Electoral Incentives, Informational Asymmetries, and the Policy Bias Toward Special Interests
Political decisions are often biased in favor of special interests at the expense of the general public, and they are frequently inefficient in the sense that the losses incurred by the majority exceed the gains enjoyed by the minority. This paper provides an explanation based on informational asymmetries and the free rider problem: (i) incumbents increase their chances of re-election by biasing policy toward groups that are better able to monitor their activities; and (ii) smaller groups are better able to overcome the free rider problem of costly monitoring so that policy will be biased in their favor. A welfare analysis examines the effect of asymmetric monitoring on voter welfare. The inefficiencies created by the policy bias are offset by a positively-valued selection bias: incumbents of above-average quality are more likely to survive voter scrutiny than are low-quality types.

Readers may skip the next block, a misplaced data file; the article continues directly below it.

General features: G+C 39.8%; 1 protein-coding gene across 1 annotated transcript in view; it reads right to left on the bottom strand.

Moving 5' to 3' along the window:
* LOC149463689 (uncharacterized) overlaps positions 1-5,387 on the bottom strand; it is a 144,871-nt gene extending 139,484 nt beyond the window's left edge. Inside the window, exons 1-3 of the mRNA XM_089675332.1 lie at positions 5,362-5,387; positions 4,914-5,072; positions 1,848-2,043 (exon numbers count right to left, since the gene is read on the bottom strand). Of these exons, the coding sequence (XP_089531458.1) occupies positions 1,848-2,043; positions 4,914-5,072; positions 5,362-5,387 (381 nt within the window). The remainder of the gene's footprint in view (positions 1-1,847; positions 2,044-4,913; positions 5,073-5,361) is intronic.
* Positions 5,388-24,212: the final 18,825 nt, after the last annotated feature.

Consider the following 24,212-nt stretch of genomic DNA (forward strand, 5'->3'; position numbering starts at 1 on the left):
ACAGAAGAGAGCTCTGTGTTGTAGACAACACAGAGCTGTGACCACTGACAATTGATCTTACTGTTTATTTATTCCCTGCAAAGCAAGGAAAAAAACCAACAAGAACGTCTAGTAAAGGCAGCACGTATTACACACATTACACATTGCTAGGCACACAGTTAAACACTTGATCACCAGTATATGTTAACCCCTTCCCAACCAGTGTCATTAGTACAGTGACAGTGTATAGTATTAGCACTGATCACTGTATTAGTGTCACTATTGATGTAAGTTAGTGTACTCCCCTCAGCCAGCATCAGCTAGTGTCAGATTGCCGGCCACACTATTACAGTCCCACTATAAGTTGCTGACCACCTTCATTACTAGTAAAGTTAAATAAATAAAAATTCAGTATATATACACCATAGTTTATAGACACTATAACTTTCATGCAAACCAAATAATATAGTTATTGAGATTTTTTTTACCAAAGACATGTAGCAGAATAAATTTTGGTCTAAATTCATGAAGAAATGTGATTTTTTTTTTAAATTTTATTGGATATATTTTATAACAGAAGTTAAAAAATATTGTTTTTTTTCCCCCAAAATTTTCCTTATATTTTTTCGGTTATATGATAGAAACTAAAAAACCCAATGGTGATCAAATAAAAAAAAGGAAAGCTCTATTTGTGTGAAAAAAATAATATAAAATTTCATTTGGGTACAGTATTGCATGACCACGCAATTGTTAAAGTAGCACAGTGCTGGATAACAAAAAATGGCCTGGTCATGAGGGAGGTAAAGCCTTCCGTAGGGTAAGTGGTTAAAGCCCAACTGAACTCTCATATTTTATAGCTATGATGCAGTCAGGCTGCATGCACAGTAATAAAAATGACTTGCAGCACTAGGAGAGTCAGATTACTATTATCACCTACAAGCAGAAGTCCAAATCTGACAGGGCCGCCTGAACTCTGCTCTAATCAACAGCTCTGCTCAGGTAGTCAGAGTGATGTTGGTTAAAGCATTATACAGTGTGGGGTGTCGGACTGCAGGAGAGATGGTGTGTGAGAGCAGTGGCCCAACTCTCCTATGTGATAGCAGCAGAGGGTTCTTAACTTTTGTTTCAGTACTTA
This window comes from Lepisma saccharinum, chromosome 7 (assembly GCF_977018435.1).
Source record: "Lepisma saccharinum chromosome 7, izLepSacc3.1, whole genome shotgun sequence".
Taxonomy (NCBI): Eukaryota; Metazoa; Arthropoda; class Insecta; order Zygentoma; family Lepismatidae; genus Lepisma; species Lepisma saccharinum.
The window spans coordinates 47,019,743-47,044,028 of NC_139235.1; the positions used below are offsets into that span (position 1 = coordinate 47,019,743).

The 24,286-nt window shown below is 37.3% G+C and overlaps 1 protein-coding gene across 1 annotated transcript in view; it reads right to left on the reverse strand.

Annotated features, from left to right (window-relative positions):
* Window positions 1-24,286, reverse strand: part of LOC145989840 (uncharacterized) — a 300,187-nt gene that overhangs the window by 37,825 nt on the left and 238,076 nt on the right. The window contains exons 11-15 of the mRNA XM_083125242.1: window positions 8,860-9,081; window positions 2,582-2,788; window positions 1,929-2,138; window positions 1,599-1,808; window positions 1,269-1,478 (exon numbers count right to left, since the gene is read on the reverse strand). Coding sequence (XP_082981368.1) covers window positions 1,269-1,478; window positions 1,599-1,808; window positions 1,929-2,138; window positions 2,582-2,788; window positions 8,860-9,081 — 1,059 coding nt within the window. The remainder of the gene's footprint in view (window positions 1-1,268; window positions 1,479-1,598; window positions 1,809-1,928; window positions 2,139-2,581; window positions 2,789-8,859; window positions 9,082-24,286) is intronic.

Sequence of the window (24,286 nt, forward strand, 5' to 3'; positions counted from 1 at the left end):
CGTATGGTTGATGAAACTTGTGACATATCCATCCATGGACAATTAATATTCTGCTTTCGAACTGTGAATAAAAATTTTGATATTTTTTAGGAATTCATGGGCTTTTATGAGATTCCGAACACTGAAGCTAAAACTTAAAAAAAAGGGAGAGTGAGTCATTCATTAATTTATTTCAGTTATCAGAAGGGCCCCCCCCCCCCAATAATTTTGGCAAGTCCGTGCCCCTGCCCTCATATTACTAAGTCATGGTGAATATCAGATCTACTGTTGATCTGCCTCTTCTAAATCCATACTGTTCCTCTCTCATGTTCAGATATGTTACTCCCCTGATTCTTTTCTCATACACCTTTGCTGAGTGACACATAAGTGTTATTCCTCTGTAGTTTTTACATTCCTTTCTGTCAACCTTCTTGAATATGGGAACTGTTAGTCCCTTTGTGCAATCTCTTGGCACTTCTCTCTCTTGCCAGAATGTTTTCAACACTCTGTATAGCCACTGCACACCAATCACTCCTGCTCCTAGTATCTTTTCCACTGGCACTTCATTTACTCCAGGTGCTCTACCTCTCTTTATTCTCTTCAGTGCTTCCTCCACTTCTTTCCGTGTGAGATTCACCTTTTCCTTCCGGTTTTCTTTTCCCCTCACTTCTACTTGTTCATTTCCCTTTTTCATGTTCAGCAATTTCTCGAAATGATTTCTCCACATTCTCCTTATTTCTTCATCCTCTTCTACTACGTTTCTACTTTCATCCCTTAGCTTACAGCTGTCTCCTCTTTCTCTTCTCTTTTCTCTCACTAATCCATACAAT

Revised version. Original dated to March 1994.
Submitted - sswp995_-_revised.pdf